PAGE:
When you think about it, makes you wonder how they have escaped for so long.
Could it be the complete lack of housing building to the scale required, therefore Government doesn't want to put up any regulations which will affect the major house building plc's!
Most important purchase most people will make in their lifetime and comes with the least amount of protection of any industry!


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Re: Getting the builder to the negotiating table.
« Reply #2 on: July 16, 2016, 05:03:19 am »
Your mind has only just been opened Anthyboy?
I think this forum and the information on my website is pretty comprehensive.

Screwing plasterboard is normal on timber studs and ceiling joists.
On blockwork, boards should be stuck with dabs and continuous ribbons of adhesive around the perimeters.

An Ombudsman is not a Regulator and vice versa.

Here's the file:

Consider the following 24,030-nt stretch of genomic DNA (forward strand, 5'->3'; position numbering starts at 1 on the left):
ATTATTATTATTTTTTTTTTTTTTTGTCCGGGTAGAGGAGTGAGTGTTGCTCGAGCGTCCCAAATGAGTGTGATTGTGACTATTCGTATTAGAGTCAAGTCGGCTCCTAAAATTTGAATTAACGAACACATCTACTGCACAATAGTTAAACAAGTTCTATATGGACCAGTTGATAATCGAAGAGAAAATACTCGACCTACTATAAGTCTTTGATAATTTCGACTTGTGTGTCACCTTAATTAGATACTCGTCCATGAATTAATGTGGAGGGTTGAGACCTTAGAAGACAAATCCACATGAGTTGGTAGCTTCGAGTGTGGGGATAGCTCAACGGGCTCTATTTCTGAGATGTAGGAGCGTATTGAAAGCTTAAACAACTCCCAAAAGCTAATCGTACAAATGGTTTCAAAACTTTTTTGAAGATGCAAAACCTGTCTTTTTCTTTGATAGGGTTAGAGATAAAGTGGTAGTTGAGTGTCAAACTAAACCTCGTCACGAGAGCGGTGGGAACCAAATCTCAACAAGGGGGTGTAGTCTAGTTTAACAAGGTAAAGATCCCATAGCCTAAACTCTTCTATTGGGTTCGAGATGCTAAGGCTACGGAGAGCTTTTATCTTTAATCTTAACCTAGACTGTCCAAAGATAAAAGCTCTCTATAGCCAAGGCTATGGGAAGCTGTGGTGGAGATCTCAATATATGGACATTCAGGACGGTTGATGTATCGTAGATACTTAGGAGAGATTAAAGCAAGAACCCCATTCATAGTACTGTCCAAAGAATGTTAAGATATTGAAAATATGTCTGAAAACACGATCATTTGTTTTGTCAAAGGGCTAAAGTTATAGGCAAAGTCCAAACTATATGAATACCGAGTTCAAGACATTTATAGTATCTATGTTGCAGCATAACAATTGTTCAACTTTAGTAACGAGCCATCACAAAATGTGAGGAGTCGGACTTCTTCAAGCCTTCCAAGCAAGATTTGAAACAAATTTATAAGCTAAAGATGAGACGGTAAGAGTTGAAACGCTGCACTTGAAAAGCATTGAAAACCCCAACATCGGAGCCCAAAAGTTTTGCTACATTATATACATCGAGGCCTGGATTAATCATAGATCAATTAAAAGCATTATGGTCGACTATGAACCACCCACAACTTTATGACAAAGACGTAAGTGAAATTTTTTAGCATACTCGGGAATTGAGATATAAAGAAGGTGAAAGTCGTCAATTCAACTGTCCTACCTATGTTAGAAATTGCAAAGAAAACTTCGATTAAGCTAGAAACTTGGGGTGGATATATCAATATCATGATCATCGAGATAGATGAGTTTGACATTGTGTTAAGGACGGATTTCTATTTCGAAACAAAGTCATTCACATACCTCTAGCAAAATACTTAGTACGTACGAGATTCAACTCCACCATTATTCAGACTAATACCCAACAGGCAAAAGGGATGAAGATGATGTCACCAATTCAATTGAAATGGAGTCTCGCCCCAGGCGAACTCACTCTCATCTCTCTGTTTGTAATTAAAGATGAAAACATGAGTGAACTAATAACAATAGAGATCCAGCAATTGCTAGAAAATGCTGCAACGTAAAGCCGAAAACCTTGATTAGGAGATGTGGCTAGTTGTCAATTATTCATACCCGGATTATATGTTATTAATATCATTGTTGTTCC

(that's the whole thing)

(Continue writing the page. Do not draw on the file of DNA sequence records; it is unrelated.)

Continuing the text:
The New Homes Ombudsman is for consumers to get redress and proper justifiable compensation.
It will not be a 'Regulator' of the house building industry.

That will be my next challenge but only after the New Homes Ombudsman has been running for a few years and data will  prove the need for a regulator.
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anthyboy

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Re: Getting the builder to the negotiating table.
« Reply #3 on: July 16, 2016, 10:47:20 am »
NHE,

Ref - ' My mind has been opened ' quote, this was specifically in response to the use of a Thermal Survey.

Your website is extremely comprehensive (I have stated this on numerous occasions).

You are right about an Ombudsmen, it's there to resolve individual disputes between businesses providing house building + after care services and consumers, as an alternative to the civil courts.

I should have been more accurate in distinction between an Ombudsmen & a Regulator.
I naturally assumed that if an an Ombudsmen is set up them a Regulator would follow. Though I think an Ombudsmen is a very important step, do you agree with me that if they were regulated like the Energy Sector through Ofgen (that could look at an issue company wide and impose high penalties, this would be the game changer!)